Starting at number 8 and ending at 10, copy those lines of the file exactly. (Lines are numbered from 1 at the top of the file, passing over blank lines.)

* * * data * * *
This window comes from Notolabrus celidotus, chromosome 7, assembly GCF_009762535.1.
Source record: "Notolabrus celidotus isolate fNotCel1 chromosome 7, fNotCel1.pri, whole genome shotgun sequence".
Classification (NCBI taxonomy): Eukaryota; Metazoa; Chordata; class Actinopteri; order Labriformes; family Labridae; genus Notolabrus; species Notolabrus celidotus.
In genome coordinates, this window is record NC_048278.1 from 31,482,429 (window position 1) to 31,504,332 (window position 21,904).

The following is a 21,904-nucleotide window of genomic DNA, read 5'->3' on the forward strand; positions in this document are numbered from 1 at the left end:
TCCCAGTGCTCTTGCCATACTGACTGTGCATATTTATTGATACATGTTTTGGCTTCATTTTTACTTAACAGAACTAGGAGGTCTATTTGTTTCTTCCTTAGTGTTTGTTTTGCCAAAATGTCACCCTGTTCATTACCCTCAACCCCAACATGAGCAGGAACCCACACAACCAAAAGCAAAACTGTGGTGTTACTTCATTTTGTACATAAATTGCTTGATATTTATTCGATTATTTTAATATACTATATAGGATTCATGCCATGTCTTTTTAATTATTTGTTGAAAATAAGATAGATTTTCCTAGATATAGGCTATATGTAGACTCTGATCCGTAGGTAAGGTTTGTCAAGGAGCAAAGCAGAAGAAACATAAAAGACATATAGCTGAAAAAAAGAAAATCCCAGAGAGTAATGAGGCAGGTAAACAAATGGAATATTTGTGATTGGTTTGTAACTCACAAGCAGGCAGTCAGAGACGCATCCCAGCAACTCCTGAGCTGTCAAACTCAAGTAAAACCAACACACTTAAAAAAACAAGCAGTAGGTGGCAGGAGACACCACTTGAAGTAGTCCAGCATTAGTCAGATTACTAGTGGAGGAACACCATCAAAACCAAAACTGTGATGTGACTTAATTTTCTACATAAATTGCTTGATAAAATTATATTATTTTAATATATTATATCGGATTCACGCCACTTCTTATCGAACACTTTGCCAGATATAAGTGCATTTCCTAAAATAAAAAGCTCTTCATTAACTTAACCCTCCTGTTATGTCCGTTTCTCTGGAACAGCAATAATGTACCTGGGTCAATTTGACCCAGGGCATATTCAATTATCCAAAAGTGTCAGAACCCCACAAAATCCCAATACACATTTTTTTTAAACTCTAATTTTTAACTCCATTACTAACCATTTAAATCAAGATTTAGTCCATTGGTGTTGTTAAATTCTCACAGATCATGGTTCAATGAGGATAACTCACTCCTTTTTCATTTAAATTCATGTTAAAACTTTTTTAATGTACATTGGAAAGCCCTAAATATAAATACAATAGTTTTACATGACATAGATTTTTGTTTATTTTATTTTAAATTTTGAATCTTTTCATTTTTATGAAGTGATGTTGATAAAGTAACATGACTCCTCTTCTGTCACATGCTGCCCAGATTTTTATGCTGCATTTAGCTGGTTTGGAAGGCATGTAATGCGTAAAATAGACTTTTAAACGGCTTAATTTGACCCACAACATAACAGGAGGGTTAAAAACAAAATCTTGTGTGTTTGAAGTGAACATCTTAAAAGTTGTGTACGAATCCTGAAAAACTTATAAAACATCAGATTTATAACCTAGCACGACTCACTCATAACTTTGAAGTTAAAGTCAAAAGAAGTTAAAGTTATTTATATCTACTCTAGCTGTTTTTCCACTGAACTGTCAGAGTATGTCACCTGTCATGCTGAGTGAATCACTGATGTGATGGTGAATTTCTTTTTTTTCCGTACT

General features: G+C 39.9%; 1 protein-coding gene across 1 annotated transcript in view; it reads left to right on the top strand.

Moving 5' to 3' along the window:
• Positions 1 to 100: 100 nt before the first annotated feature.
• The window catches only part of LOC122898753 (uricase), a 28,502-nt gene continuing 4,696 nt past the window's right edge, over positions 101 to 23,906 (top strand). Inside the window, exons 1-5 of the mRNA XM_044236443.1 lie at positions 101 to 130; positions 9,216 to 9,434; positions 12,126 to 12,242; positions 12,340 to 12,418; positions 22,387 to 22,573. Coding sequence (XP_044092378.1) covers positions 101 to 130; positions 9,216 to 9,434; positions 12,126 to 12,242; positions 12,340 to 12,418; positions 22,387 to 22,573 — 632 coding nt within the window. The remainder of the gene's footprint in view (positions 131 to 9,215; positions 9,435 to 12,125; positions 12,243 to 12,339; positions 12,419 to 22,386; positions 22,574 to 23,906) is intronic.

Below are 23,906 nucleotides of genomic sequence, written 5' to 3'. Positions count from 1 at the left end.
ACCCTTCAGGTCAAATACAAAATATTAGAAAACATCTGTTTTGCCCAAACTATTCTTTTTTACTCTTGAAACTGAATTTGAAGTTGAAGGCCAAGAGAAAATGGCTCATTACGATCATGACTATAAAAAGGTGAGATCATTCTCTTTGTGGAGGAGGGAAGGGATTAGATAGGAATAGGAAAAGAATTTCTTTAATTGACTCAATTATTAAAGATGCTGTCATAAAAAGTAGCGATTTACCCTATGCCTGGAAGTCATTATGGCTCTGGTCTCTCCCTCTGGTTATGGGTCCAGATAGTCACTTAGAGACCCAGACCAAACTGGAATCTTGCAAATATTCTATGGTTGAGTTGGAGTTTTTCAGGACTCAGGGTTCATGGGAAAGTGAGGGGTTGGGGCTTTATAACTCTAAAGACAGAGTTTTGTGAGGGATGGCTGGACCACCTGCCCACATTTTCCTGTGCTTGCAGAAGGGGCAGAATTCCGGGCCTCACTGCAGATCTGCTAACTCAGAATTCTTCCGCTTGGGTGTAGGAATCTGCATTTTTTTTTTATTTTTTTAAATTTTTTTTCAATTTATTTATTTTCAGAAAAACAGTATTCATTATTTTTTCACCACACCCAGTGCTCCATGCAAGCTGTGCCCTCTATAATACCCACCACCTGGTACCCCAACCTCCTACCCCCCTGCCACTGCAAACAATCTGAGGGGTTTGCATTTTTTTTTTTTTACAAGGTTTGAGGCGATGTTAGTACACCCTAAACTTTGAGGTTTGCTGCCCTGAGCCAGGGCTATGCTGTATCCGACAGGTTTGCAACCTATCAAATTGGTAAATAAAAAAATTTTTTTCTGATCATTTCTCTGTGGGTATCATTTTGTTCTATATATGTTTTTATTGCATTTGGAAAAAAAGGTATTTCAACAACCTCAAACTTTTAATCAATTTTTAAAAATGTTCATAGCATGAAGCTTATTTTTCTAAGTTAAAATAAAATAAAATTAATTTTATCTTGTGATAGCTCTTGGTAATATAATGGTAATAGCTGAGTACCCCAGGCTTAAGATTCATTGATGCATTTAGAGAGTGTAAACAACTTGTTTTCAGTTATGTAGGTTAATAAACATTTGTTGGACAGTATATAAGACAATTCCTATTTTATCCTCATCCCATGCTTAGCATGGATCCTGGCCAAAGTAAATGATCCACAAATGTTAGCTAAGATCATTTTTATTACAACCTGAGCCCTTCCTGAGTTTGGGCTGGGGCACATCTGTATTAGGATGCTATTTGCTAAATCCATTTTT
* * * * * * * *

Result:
Moving 5' to 3' along the window:
• Positions 1 to 100: 100 nt before the first annotated feature.
• The window catches only part of LOC122898753 (uricase), a 28,502-nt gene continuing 4,696 nt past the window's right edge, over positions 101 to 23,906 (top strand). Inside the window, exons 1-5 of the mRNA XM_044236443.1 lie at positions 101 to 130; positions 9,216 to 9,434; positions 12,126 to 12,242; positions 12,340 to 12,418; positions 22,387 to 22,573. Coding sequence (XP_044092378.1) covers positions 101 to 130; positions 9,216 to 9,434; positions 12,126 to 12,242; positions 12,340 to 12,418; positions 22,387 to 22,573 — 632 coding nt within the window. The remainder of the gene's footprint in view (positions 131 to 9,215; positions 9,435 to 12,125; positions 12,243 to 12,339; positions 12,419 to 22,386; positions 22,574 to 23,906) is intronic.